Google Cars heading down the road to cover more of California
How far Google has gotten down the road toward autonomous cars can be measured by the fact that members of the media are now invited to be chauffeured about Google’s headquarters hometown of Mountain View, California in its latest models of self-driven automobiles. Included in this tour is plenty of positive data concerning the Google car project, where it’s been, how it got there, and where it is headed.
Sebatian Thrun is the Google scientist who lead the charge in 2009 to design and manufacture hardware and software to create a vehicle that could drive autonomously in a standard freeway situation. This accomplishment, while fantastic in and of itself, pales in comparison to the task of mapping out and devising a car to interact and drive safely in a random, city-street environment.
The process has moved at what seems a snail’s pace, as the method has been rather bottom-up, meaning each area the Google car can operate in must first be mapped and integrated into the storage of the onboard computer. A new street are added at the rate of about one a week. Clearly, this method will need to be augmented by satellites and a more rigorous algorithm to be able to negotiate driving on any street, any where.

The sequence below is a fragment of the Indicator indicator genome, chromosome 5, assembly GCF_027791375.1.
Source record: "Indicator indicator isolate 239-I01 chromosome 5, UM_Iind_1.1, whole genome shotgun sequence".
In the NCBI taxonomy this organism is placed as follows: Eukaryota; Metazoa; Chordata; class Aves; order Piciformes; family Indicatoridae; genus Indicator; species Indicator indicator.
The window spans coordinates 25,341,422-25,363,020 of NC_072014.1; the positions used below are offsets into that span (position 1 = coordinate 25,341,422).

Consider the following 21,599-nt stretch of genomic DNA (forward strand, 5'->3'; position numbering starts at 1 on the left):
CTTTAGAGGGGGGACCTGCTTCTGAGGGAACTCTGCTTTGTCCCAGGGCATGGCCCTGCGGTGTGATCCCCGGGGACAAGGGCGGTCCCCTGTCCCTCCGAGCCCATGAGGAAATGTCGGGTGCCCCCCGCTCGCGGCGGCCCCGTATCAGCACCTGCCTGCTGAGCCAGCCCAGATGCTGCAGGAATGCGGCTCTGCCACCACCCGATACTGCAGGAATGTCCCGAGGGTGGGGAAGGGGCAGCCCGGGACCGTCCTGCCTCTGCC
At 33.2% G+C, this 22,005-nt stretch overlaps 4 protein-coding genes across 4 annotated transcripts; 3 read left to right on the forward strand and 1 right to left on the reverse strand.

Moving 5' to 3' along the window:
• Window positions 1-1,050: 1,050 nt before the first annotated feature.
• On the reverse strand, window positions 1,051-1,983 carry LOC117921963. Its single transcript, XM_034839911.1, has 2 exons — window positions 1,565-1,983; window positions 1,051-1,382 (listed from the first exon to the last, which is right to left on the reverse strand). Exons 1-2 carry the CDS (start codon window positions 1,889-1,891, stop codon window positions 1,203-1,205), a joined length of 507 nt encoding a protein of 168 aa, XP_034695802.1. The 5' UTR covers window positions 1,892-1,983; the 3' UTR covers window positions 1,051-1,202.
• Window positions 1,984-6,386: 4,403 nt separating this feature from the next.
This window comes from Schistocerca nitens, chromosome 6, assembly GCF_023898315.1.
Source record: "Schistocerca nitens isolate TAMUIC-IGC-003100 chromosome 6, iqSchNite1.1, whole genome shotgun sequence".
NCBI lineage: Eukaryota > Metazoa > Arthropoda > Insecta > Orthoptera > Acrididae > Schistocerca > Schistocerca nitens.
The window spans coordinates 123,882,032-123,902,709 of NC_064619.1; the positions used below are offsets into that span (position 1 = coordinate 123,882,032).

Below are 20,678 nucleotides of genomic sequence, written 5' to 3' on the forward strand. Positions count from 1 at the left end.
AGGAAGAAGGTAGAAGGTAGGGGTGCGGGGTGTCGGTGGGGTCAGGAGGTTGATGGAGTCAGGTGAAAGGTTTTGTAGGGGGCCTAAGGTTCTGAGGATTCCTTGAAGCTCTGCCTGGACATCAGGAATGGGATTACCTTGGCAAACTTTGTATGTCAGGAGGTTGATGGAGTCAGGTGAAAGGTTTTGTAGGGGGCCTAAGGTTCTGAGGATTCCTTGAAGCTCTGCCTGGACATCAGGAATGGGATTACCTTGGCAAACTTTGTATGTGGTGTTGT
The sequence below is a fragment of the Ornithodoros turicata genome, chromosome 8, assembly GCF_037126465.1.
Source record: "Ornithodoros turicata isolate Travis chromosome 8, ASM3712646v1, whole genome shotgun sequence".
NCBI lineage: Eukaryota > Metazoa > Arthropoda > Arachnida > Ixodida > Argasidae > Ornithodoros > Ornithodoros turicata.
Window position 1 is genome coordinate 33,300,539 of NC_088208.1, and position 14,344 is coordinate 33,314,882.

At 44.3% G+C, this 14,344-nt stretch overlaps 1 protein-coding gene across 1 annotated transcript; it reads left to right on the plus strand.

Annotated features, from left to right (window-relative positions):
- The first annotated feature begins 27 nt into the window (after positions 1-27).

In addition, as long as Google car’s share the roads with cars with human drivers, as well as bicyclists, pedestrians, and other random events, their very impressive sensory abilities, (360 vision all the time, radar, road sign reading and recognition), will need to be controlled by a very sophisticated, near-AI level of cognition and decision-making. The current models are specially modified Lexuses with Google’s very special imaging, processing and sensory hardware and software installed.
While progress has been slow and steady by design, the results have been impressive. Google’s autonomous vehicles, have been tested almost constantly in a growing area surrounding Mountain View that now adds up to more then 700,000 miles of driving. They have never been involved in even the most minor of accidents. 100% accuracy in analyzing the environment, and absolutely zero accidents are the stated goals of the project. This, in contrast to the fact that over 95% of all auto accidents are caused by human error, not mechanical failure.